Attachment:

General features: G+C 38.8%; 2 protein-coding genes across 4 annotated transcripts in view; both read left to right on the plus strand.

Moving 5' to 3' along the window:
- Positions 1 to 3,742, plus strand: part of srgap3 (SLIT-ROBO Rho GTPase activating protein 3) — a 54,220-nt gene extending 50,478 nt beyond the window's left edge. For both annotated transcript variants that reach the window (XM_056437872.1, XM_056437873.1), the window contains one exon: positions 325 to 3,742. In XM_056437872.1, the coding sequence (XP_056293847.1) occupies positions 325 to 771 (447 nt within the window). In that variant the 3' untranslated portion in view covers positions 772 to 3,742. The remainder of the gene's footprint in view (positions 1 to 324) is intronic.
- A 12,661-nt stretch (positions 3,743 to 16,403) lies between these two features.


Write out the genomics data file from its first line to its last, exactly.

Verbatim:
General features: G+C 38.8%; 2 protein-coding genes across 4 annotated transcripts in view; both read left to right on the plus strand.

Moving 5' to 3' along the window:
- Positions 1 to 3,742, plus strand: part of srgap3 (SLIT-ROBO Rho GTPase activating protein 3) — a 54,220-nt gene extending 50,478 nt beyond the window's left edge. For both annotated transcript variants that reach the window (XM_056437872.1, XM_056437873.1), the window contains one exon: positions 325 to 3,742. In XM_056437872.1, the coding sequence (XP_056293847.1) occupies positions 325 to 771 (447 nt within the window). In that variant the 3' untranslated portion in view covers positions 772 to 3,742. The remainder of the gene's footprint in view (positions 1 to 324) is intronic.
- A 12,661-nt stretch (positions 3,743 to 16,403) lies between these two features.